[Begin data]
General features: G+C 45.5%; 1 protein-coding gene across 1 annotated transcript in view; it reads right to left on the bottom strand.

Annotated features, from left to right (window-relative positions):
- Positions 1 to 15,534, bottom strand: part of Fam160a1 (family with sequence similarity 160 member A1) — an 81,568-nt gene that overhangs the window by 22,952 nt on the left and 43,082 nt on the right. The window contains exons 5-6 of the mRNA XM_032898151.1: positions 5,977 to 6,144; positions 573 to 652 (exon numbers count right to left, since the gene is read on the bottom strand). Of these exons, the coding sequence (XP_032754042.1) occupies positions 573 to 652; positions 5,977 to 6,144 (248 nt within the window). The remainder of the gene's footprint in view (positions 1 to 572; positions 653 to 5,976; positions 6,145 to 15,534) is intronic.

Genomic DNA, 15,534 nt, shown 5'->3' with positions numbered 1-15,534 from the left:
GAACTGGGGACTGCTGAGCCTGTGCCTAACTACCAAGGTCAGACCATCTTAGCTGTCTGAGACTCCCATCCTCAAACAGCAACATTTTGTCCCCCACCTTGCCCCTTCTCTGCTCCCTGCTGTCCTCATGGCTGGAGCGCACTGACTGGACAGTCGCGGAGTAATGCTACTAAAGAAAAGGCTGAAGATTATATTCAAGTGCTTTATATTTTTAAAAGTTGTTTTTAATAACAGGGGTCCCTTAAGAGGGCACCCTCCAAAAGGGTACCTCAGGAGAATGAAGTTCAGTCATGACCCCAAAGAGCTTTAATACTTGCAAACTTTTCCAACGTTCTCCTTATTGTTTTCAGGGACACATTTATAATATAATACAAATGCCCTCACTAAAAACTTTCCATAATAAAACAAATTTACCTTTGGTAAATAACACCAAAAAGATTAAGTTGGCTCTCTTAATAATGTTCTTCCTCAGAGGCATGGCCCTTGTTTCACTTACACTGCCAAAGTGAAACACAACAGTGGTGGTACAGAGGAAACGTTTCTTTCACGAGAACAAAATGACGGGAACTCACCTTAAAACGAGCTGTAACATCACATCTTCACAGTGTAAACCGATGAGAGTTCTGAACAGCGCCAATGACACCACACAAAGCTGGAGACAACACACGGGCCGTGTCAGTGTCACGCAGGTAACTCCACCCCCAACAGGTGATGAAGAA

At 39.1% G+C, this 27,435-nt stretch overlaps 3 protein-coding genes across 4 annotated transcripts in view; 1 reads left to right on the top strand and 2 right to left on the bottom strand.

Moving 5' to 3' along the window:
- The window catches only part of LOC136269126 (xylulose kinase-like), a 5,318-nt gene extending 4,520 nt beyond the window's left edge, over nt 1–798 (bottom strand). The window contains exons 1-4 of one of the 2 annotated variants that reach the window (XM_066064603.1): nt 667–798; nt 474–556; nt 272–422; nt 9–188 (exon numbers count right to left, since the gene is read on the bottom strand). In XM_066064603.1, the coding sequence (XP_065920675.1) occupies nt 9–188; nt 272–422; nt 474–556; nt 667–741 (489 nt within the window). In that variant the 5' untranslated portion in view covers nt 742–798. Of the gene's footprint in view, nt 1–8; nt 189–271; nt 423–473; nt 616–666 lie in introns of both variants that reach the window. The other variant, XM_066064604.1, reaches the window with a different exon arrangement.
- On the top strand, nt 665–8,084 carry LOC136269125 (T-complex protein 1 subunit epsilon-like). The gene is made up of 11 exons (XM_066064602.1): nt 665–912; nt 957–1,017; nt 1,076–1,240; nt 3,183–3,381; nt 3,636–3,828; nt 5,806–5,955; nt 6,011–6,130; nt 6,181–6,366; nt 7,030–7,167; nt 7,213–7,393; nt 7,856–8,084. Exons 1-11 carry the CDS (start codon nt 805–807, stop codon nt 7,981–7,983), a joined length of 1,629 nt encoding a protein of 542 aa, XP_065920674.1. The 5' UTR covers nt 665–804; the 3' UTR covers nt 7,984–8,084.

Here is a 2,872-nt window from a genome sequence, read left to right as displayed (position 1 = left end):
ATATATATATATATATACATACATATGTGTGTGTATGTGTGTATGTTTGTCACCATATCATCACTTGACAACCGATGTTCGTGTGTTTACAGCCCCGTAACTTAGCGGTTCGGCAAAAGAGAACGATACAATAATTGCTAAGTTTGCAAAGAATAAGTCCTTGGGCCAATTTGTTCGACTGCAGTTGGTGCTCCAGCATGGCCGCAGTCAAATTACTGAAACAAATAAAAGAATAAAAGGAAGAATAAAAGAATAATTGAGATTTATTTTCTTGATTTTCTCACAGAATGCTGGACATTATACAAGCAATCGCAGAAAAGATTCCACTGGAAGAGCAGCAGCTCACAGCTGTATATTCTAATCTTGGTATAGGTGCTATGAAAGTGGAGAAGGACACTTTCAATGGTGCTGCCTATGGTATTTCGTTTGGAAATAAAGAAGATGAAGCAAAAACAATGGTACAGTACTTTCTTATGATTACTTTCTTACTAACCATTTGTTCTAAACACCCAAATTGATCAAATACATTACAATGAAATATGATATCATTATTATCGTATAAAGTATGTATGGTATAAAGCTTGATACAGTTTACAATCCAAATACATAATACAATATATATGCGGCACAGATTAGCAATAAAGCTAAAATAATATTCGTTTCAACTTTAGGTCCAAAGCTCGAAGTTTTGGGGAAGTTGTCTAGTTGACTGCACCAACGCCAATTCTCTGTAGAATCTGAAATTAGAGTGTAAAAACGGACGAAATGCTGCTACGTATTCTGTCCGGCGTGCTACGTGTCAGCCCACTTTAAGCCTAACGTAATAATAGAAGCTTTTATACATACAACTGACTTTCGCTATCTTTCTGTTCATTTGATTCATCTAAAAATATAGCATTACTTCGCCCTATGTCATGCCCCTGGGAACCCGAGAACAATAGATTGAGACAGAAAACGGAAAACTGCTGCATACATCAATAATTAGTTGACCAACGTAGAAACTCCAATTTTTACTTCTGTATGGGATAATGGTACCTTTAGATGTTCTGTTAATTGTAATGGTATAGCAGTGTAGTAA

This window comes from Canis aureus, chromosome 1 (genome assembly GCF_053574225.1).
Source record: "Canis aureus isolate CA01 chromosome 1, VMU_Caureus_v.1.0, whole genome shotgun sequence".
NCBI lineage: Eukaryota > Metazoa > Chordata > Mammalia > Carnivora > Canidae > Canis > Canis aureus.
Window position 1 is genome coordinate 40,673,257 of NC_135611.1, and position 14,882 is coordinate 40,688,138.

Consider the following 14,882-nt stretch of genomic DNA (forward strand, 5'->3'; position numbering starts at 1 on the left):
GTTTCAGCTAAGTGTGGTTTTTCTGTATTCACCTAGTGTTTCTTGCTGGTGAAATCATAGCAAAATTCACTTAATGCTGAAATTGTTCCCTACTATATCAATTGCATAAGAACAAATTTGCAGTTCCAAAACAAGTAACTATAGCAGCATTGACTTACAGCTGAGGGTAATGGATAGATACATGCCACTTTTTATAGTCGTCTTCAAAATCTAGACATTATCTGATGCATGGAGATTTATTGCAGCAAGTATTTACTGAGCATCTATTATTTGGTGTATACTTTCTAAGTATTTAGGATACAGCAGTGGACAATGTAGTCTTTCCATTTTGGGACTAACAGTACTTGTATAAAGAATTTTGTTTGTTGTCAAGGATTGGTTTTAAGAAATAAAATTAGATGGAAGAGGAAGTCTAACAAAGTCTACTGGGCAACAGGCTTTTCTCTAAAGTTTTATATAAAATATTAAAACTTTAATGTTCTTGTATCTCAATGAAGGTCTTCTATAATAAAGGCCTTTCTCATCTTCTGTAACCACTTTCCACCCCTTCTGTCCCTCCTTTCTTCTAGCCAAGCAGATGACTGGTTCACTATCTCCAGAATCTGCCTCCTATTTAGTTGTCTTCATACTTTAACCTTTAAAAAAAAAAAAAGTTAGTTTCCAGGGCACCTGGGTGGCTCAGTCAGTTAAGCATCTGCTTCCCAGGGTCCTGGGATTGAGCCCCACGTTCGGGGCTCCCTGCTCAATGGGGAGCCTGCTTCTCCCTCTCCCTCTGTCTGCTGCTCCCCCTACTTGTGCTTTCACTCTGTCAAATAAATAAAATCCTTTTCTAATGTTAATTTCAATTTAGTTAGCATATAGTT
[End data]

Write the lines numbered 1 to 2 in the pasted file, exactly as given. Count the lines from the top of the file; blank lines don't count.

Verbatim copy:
General features: G+C 45.5%; 1 protein-coding gene across 1 annotated transcript in view; it reads right to left on the bottom strand.

Annotated features, from left to right (window-relative positions):